Types 5–11: The second group includes customers who are in the pre-purchase phase.
They’re the customers who are at the very top of your sales funnel. They are aware of your business, and you’ll have to put some time and effort to convert them.
Types 12–18: The third group consists of customers who already bought from you. Your goal is not to convert but to keep them.
Let’s have a closer look at each customer type.
Drivers are the first type of customers based on personality. They’re also the most dynamic of all.
They’re decisive and don’t bother with the details. They tend not to analyze too much and prefer to make a decision fast, even if it’s a bad one. And they hate admitting that they’re wrong!
Their weaknesses are that they may have a low level of empathy. Drivers can be insensitive and harsh.
How to sell to the drivers:
- Be professional and keep it short. This customer type is goal-oriented—they value their time. And you should, too, by getting straight to the point.
- Show how you’ll help them achieve their goals. Don’t talk about your product for hours. Instead, show them what problems your business will solve and how they can benefit from it.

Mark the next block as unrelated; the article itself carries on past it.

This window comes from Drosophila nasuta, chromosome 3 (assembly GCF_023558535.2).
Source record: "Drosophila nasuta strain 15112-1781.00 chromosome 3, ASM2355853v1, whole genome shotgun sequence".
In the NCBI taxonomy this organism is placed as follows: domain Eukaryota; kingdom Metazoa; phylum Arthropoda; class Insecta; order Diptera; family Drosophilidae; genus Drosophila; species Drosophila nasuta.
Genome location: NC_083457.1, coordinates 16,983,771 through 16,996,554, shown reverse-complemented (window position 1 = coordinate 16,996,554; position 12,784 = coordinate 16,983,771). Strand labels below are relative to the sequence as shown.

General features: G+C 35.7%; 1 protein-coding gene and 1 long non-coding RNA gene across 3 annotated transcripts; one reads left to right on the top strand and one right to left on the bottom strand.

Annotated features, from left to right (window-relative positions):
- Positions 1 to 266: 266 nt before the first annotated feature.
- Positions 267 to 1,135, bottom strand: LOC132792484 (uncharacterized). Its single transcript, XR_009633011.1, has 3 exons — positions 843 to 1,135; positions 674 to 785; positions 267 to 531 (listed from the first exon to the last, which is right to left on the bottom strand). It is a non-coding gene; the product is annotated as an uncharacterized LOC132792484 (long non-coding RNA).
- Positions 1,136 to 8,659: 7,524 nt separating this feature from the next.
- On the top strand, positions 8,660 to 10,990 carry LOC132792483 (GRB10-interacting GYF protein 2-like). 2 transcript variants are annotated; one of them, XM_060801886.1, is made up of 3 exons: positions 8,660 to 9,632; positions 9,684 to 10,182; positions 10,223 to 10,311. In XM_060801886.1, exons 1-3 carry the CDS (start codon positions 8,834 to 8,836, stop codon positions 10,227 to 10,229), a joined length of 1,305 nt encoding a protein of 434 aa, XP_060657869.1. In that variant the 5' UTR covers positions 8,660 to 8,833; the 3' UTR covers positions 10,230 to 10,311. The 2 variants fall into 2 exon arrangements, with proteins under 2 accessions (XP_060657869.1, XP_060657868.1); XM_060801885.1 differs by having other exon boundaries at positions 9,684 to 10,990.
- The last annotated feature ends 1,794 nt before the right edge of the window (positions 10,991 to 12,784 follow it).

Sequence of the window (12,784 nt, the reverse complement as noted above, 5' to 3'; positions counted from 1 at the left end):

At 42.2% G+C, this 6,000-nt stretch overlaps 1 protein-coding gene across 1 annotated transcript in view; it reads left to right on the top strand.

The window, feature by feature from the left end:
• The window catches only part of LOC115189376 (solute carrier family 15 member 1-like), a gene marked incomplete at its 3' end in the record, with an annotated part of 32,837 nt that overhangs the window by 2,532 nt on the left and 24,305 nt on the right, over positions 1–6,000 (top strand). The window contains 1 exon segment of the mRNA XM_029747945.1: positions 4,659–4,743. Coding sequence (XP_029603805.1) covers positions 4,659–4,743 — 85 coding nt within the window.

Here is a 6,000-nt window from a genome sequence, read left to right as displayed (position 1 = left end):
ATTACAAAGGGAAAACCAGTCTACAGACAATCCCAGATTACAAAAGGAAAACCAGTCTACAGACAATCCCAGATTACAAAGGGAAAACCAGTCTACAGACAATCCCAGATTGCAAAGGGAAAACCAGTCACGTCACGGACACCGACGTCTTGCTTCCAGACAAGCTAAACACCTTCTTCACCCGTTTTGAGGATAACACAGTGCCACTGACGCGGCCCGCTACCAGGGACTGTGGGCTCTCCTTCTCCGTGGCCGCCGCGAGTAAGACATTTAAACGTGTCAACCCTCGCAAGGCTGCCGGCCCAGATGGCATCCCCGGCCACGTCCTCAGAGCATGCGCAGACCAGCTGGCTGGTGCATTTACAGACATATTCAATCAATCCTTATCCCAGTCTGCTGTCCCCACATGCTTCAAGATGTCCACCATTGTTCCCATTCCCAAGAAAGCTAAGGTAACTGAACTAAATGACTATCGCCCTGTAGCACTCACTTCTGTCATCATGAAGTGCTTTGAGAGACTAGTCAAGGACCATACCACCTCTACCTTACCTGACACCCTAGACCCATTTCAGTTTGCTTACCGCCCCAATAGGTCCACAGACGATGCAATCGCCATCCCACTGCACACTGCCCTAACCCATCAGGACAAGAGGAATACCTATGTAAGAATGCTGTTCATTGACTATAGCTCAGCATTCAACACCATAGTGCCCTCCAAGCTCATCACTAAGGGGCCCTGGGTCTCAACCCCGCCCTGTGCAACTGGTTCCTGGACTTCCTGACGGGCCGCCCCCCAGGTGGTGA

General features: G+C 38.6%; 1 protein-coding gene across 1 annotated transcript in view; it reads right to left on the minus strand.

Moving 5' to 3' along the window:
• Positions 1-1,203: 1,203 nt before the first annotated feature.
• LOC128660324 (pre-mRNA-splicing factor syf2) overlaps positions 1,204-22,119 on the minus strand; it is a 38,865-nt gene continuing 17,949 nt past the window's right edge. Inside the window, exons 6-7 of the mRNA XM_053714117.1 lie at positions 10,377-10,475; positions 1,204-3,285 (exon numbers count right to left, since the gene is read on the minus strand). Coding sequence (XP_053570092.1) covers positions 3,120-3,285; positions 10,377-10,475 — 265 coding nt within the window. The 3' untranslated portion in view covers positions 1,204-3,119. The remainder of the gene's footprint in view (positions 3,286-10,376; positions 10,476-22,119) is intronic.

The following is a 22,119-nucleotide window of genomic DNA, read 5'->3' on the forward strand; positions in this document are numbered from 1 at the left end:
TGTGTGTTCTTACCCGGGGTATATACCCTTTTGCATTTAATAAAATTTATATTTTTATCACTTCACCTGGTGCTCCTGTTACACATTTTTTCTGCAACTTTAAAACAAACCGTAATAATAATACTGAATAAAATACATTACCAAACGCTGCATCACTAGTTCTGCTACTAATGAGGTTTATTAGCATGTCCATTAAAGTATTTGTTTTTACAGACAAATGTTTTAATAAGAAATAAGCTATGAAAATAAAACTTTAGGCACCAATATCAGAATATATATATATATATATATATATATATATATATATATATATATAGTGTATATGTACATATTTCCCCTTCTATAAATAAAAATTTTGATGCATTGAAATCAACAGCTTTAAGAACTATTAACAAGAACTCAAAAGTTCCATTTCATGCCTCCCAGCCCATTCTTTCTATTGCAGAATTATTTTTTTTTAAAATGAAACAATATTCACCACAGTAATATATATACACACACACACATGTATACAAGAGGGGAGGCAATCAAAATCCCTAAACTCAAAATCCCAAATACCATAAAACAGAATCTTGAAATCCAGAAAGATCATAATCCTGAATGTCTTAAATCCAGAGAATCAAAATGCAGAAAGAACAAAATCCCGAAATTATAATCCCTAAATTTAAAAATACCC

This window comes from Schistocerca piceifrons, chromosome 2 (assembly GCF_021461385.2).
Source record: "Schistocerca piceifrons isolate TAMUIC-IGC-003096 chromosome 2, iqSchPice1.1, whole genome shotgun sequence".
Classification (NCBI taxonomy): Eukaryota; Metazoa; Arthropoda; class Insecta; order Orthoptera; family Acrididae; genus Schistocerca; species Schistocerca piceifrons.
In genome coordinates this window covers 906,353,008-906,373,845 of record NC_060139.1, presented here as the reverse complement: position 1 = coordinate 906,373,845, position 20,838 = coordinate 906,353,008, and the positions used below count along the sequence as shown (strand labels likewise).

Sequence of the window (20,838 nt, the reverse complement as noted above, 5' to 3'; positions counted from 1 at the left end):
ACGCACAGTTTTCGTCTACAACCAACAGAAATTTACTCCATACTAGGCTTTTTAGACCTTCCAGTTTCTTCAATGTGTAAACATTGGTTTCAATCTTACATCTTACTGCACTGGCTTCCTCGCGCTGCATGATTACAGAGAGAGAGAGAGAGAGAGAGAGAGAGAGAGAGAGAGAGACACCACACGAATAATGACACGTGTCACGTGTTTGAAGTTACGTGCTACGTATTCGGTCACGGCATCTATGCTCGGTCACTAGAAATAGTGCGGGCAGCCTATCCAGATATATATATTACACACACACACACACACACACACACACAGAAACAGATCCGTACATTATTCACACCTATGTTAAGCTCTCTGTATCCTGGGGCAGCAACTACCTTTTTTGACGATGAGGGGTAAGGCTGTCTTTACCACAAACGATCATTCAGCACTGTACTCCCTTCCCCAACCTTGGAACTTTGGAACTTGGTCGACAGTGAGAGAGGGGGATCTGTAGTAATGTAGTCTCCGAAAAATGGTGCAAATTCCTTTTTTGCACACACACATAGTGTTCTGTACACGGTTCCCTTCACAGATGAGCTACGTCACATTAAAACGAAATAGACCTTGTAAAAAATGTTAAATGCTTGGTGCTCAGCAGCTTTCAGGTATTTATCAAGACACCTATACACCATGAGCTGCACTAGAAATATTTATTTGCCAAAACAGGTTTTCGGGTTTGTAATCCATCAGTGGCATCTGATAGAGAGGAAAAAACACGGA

- Cut the small talk. Some types of customers love to get into a chit-chat, but drivers are not one of them. If you reach out to them to make an offer, make an offer. Don’t bother them with nonsense.
- Don’t push for a sale. The more you try to make the driver customer change their mind, the more irritated they’ll become.
This type of customer focuses on details a lot.
Analysts are often serious and tend to think quality over quantity. They also take their time making decisions and hate it when someone rushes them.
Their strength lies in attention to detail. Analysts see every small thing that other types of customers miss, even if it’s not relevant. They also have high standards, and they want stuff to be PERFECT!
Their biggest weakness is overanalyzing. Before the checkout, they will go through your pricing, reviews, and several landing pages. It could hold them back from making a decision. But once they make it, they’re unlikely to change it.
How to sell to the analysts:
- Speak with data. Analysts don’t like beautiful words and unfulfilled marketing promises. Show them the data on how your product or service helped one of your customers convince them to buy.
- Expect a long sales process. Analytical customers are slow decision-makers. Give them some time to make up their minds. Also, get ready for advanced questions and do your best to answer them.